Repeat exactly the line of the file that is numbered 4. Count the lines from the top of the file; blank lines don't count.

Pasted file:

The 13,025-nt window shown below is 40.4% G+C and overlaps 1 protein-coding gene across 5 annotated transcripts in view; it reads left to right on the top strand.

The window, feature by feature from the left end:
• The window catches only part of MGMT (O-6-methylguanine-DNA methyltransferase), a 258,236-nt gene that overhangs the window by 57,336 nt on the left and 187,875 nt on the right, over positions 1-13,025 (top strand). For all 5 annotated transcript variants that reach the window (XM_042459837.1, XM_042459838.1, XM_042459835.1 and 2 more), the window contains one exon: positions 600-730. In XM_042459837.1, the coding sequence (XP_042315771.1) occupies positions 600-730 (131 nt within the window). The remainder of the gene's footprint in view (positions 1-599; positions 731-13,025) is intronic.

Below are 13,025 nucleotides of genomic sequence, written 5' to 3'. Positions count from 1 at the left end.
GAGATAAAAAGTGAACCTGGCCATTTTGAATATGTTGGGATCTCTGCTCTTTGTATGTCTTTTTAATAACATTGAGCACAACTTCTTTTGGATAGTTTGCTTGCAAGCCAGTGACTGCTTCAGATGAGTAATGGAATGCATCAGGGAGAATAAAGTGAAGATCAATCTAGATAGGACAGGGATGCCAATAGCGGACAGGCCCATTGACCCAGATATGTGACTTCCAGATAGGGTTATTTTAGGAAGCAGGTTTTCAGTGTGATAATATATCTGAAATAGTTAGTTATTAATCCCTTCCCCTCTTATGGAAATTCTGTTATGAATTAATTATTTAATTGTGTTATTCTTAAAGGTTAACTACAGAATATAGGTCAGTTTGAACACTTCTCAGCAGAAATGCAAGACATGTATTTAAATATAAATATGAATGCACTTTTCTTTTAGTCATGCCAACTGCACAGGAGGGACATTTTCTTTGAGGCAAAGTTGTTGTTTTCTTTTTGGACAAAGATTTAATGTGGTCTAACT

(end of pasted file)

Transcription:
Below are 13,025 nucleotides of genomic sequence, written 5' to 3'. Positions count from 1 at the left end.